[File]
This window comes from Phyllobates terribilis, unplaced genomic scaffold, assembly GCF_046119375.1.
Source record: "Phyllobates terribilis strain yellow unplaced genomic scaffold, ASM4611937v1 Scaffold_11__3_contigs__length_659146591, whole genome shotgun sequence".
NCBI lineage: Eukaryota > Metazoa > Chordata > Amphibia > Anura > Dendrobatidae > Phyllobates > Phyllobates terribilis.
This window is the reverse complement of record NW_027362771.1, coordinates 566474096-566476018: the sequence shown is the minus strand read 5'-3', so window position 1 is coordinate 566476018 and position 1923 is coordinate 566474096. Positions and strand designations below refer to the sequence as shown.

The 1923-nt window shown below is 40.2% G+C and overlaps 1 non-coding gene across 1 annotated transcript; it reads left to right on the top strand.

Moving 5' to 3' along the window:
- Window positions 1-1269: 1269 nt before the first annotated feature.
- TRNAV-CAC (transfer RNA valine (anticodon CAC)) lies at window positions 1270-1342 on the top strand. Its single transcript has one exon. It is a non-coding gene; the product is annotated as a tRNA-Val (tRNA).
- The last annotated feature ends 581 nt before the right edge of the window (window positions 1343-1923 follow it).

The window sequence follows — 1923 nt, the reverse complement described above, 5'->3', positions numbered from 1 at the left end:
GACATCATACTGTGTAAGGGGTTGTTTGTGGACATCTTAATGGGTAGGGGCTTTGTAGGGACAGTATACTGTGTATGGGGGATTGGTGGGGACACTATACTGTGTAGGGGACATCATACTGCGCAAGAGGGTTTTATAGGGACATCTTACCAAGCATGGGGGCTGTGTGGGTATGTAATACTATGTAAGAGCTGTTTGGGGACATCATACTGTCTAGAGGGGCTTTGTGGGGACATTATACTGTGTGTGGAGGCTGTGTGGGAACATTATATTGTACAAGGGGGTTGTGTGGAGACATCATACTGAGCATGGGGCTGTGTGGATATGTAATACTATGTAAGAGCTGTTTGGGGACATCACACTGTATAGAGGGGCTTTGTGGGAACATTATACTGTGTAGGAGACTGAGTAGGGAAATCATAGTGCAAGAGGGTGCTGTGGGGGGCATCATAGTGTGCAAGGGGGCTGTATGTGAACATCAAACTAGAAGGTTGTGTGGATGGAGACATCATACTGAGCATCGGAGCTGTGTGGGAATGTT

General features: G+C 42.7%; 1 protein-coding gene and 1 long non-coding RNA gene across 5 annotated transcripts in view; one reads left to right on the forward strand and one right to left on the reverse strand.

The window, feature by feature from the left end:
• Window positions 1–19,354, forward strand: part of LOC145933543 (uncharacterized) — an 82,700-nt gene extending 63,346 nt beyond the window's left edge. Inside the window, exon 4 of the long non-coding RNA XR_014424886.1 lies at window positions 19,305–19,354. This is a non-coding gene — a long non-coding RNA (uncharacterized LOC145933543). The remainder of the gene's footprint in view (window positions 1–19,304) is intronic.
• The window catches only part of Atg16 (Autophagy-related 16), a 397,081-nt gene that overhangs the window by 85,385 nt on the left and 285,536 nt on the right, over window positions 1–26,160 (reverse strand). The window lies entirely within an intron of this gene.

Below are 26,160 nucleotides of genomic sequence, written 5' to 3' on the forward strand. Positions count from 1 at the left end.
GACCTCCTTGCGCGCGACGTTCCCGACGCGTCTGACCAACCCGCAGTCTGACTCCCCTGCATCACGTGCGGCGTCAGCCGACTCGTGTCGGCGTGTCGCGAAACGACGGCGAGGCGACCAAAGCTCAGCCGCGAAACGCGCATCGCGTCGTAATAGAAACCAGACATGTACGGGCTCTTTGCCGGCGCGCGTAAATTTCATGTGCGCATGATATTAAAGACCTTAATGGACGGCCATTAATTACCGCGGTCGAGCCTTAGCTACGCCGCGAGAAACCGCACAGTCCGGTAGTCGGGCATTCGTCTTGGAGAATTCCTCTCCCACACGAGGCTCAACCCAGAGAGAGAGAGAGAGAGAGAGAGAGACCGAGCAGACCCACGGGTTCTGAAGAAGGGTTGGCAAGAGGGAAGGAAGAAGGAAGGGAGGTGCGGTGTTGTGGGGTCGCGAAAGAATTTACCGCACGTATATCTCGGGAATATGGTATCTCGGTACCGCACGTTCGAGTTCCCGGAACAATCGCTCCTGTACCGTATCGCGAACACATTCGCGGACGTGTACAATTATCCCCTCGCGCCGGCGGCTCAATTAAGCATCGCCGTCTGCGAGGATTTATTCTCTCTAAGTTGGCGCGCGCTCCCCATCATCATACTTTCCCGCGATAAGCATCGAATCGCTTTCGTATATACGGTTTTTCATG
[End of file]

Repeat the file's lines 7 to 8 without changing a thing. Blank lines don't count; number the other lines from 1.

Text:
- Window positions 1-1269: 1269 nt before the first annotated feature.
- TRNAV-CAC (transfer RNA valine (anticodon CAC)) lies at window positions 1270-1342 on the top strand. Its single transcript has one exon. It is a non-coding gene; the product is annotated as a tRNA-Val (tRNA).